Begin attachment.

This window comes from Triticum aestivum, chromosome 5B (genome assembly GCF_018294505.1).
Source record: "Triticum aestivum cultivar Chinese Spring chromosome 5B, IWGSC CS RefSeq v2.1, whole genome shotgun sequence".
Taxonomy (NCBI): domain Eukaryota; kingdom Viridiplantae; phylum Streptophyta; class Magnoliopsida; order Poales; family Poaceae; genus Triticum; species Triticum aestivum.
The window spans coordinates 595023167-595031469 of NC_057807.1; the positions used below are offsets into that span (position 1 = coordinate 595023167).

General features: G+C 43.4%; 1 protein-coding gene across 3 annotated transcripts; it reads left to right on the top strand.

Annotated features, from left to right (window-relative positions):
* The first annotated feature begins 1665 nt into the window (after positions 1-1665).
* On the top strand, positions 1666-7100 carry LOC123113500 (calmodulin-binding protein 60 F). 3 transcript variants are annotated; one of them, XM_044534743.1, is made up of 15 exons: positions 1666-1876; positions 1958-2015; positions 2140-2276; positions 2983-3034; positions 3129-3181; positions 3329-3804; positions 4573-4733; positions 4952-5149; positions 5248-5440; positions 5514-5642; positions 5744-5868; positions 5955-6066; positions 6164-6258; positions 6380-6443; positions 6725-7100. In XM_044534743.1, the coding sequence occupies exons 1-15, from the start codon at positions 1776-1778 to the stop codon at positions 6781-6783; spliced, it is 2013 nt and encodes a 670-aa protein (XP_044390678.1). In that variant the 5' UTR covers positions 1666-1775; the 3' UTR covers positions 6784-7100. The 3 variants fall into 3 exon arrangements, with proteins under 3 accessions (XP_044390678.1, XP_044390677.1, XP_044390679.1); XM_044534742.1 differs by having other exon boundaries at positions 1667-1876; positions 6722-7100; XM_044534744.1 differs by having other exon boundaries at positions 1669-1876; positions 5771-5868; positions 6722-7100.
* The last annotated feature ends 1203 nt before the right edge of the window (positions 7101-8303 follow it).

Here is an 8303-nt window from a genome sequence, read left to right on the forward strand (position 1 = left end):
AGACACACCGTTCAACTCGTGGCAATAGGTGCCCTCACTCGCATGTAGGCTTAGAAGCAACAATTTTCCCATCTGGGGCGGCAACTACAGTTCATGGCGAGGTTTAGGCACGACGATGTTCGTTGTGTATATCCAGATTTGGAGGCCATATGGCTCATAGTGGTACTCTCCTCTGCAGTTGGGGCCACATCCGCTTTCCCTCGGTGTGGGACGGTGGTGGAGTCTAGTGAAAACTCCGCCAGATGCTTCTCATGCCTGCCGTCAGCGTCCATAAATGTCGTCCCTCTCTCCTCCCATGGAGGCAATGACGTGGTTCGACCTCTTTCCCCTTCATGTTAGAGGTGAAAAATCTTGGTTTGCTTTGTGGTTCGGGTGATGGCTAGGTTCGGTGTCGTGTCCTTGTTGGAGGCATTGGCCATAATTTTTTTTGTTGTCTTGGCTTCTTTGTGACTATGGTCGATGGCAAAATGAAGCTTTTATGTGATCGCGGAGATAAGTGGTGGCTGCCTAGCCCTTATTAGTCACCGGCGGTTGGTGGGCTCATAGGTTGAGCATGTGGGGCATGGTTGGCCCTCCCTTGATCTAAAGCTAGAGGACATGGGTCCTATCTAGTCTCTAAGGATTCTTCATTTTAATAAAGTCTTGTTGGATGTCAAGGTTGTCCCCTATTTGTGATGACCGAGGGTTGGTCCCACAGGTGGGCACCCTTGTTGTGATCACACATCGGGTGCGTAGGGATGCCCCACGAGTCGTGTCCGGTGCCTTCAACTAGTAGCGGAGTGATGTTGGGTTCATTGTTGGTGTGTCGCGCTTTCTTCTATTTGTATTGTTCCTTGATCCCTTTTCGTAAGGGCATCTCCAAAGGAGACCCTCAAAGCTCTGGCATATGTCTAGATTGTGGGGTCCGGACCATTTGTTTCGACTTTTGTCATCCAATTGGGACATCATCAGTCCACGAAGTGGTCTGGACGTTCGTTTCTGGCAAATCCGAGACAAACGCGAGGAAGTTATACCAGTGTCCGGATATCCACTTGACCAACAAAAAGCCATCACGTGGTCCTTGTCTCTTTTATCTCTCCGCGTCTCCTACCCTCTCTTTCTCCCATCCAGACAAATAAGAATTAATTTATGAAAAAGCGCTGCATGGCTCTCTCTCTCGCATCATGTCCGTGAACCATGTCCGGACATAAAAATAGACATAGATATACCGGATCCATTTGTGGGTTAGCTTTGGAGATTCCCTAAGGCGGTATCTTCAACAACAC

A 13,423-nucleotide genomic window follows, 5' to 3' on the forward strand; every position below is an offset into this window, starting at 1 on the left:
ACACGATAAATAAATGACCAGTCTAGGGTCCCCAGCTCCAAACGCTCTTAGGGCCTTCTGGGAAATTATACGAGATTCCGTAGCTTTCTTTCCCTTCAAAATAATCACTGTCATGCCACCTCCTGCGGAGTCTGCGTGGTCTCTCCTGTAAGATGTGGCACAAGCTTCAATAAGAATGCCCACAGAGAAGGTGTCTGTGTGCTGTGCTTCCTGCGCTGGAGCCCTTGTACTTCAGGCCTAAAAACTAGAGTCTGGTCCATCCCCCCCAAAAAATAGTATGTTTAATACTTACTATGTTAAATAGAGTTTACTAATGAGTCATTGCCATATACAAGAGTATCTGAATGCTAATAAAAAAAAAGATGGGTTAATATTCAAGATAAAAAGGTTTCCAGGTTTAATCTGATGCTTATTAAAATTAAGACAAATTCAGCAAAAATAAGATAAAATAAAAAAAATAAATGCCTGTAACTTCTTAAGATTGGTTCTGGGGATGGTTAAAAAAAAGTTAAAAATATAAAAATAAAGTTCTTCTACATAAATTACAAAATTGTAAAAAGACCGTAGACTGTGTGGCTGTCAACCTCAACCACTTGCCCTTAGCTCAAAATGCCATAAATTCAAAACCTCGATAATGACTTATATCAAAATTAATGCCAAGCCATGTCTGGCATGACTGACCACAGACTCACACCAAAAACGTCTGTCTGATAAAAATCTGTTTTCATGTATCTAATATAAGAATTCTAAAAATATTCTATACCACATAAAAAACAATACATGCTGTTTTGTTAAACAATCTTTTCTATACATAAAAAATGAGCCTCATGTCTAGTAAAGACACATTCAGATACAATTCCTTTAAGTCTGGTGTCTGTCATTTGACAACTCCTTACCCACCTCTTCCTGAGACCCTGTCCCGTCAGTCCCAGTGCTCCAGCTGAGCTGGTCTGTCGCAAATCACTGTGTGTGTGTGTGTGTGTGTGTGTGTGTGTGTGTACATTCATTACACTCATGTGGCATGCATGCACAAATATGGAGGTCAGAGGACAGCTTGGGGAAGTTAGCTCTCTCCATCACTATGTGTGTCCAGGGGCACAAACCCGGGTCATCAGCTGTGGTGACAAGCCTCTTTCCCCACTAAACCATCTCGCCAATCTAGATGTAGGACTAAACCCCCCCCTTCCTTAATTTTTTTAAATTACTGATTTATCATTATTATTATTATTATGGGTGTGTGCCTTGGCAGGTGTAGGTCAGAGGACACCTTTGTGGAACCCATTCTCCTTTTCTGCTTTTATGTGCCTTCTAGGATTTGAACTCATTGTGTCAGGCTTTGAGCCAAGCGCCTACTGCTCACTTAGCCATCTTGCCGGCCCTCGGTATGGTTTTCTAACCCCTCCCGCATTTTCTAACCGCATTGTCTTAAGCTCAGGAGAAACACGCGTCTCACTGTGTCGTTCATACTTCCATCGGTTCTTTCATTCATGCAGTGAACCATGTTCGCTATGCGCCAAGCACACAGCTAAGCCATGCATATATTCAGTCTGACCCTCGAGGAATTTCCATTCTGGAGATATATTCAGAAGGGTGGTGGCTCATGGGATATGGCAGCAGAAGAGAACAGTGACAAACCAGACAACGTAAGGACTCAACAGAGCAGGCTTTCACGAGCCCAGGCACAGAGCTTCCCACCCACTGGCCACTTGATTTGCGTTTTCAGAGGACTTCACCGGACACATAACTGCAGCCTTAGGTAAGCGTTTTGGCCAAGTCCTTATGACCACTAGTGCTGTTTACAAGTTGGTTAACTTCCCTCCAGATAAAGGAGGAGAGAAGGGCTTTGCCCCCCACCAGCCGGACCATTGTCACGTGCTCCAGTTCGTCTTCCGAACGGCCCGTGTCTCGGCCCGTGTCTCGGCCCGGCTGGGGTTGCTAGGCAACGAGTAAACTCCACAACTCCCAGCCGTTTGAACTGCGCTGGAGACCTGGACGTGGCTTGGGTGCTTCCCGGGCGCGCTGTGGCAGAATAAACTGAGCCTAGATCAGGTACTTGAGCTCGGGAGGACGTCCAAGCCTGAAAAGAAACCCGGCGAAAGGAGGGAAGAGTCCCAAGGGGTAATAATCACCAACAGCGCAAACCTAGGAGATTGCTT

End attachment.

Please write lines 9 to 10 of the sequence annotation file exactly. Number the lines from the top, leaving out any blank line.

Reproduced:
* The last annotated feature ends 1203 nt before the right edge of the window (positions 7101-8303 follow it).

Here is an 8303-nt window from a genome sequence, read left to right on the forward strand (position 1 = left end):